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Creating some basic web page sections - PHP

Welcome to the conclusion of a five-part series on the Composite View design pattern. This article will focus on a way to make use of this design pattern when you're building dynamic web pages. It involves a simple two-step rendering process.

TABLE OF CONTENTS:
  1. PHP: Rendering Web Pages Using the Composite View Design Pattern
  2. Creating some basic web page sections
By: Alejandro Gervasio
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September 01, 2010

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As I said in the introduction, it’s fairly easy to use the composite view classes that you just saw in a slightly different way, and build from scratch a web page with sections that are rendered individually before being embedded into a general layout.

To illustrate more clearly how to accomplish this, first it’s necessary to create the corresponding web page sections, along with the mentioned layout. Take a look at the code below:

(header.php)

<div id="header">
    <h2><?php echo $content;?></h2>
</div>

 

(body.php)

<div id="body">
    <h2><?php echo $content;?></h2>
</div>

 

(footer.php)

<div id="footer">
    <h2><?php echo $content;?></h2>
</div>

 

(layout.php)

<!DOCTYPE html PUBLIC "-//W3C//DTD XHTML 1.0 Strict//EN" "http://www.w3.org/TR/xhtml1/DTD/xhtml1-strict.dtd">
<html xmlns="http://www.w3.org/1999/xhtml">
    <head>
        <meta http-equiv="Content-Type" content="text/html; charset=UTF-8" />
        <title>Master Layout</title>
    </head>
    <body>
        <?php echo $header->render();?>
        <?php echo $body->render();?>
        <?php echo $footer->render();?>
    </body>
</html>

As the above code fragments show, the web page sections are simple PHP files that print on screen the values assigned to their $content property. On the other hand, the master layout renders the sections via the corresponding “render()” method, in this way building a “well-formatted” web page.

While the presentation logic included in the structure of the layout file makes it pretty easy to guess how the containing web page will be generated from top to bottom by using the previous composite view classes, the best way to understand this process is by means of a concrete example. Therefore, I’m going to code that example for you, which will wrap up the entire series.     

Rendering an entire web page with a two-step rendering process

If you want to see how the templates defined above can be used by the  composite view classes defined previously to create an entire web page, the following code snippet should satisfy your curiosity. Check it out:

<?php

try {
    // include autoloader class and grab an instance of it
    require_once 'Autoloader.php';
    $autoloader = Autoloader::getInstance();
   
    // create the header section
    $header = new Partial('header');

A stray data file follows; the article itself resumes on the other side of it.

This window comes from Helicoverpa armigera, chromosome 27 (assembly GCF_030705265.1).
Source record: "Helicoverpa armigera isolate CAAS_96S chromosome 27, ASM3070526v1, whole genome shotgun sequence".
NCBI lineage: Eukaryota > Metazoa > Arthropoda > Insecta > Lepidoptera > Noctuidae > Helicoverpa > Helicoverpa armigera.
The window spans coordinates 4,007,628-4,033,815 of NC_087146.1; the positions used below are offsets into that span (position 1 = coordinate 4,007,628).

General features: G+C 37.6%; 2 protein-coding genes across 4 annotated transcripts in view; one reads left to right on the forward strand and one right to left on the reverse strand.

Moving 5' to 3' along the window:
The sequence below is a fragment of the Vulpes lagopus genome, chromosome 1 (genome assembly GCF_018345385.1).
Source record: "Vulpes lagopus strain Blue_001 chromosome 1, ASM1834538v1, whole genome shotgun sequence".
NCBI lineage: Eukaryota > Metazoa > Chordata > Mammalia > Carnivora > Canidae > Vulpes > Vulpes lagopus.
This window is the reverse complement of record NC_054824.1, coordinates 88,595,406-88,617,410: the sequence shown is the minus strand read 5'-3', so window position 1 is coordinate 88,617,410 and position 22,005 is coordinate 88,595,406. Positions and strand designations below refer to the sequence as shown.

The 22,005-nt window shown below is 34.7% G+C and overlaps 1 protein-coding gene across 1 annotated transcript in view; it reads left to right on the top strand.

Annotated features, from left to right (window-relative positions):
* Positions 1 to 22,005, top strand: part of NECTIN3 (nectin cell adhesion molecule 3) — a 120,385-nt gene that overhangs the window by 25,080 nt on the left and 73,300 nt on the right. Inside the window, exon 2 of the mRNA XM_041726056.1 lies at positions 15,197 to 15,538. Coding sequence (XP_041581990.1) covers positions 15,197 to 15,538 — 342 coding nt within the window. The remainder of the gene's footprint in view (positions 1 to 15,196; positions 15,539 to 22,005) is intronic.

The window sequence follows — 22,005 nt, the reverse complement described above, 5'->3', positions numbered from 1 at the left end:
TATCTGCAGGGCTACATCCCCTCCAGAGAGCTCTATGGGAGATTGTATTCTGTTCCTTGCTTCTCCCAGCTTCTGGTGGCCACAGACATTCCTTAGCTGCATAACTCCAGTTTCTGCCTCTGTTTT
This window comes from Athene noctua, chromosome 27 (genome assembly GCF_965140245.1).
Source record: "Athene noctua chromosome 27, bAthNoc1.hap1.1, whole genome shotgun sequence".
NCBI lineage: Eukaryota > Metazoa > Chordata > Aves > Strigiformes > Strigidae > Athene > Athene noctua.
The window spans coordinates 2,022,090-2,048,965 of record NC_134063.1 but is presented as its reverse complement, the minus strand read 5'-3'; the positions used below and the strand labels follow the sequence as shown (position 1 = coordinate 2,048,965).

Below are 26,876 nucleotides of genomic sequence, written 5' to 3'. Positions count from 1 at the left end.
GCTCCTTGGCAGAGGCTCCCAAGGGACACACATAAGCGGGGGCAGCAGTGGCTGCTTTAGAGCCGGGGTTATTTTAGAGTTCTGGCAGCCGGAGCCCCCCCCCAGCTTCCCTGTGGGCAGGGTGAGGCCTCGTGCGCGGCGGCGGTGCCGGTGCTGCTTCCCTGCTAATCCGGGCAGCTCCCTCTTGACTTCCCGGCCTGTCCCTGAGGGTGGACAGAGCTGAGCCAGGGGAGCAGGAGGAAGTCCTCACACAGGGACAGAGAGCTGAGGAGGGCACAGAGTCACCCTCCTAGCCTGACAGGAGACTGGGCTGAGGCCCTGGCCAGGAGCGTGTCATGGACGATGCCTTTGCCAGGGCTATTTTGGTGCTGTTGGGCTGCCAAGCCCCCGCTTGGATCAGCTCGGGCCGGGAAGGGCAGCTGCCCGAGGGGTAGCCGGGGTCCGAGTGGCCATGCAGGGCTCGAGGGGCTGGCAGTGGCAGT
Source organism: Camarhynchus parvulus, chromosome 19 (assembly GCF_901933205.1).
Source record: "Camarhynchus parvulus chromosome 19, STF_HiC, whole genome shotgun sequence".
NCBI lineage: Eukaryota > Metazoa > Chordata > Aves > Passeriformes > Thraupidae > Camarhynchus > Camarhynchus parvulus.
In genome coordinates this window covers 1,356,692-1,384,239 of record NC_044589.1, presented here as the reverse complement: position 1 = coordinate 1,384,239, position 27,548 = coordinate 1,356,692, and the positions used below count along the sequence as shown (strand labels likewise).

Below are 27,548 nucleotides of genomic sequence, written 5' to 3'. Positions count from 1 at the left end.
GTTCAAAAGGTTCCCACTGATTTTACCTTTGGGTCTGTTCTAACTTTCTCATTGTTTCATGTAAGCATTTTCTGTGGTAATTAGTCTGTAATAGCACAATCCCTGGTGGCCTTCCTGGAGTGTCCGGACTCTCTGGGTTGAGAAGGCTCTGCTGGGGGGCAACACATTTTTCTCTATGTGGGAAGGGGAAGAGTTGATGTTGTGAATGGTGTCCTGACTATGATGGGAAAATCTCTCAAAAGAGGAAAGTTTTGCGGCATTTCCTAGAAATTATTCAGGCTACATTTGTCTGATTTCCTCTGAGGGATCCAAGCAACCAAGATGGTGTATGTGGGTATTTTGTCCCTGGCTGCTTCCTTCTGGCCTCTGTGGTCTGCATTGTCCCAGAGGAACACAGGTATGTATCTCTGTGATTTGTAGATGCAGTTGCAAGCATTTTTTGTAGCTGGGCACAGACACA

$header->content = 'This is the header section';
   
    // create the body section
    $body = new Partial('body');
    $body->content = 'This is the body section';
   
    // create the footer section
    $footer = new Partial('footer');
    $footer->content = 'This is the footer section';
   
    // create the master layout
    $layout = new View('layout');
    $layout->header = $header;
    $layout->body = $body;
    $layout->footer = $footer;
    echo $layout->render();  
}
catch (Exception $e) {
    echo $e->getMessage();
    exit();
}

As the above script shows, each section of the web page is rendered by creating different instances of the “Partial” class, which are assigned later on as properties of its counterpart “View.” At the end of this process, the whole page is echoed to screen via the “render()” method, which generates the following output: 

<!DOCTYPE html PUBLIC "-//W3C//DTD XHTML 1.0 Strict//EN" "http://www.w3.org/TR/xhtml1/DTD/xhtml1-strict.dtd">
<html xmlns="http://www.w3.org/1999/xhtml">
    <head>
        <meta http-equiv="Content-Type" content="text/html; charset=UTF-8" />
        <title>Master Layout</title>
    </head>
    <body>
        <div id="header">
          <h2>This is the header section</h2>
         </div>
         <div id="body">
           <h2>This is the body section</h2>
          </div>
         <div id="footer">
             <h2>This is the footer section</h2>
          </div>
   </body>
</html>

The previous example demonstrates how to build a web page in a snap; indeed, when it comes to flexibly creating dynamic (X)HTML pages, a typical implementation of the Composite View pattern will fit the requirements of most use cases. However, there are times when it’s necessary to utilize an approach similar to the one shown before (called in programming jargon the “two-step view” design pattern). So, if you’re planning to use composite classes to generate your web pages, feel free to pick the method that best suits your needs.

Final thoughts

We’ve come to the end of this series. Hopefully, the code samples shown in its five articles have provided you with the right pointers to start using the Composite View design pattern within your own object-oriented PHP applications. Even though at first glance the driving logic of the pattern seems to be somewhat difficult to grasp, learning it is really worthwhile, as the paradigm is one of the most representative examples where the functionality of Composition can be used for simplifying the manipulation of multiple view objects and their associated templates.

Now that you've learned the theoretical concepts that surround the implementation of the Composite View design pattern, go ahead and put it to work for you. You won’t be disappointed with the results.

See you in the next PHP development tutorial!



 
 
>>> More PHP Articles          >>> More By Alejandro Gervasio
 

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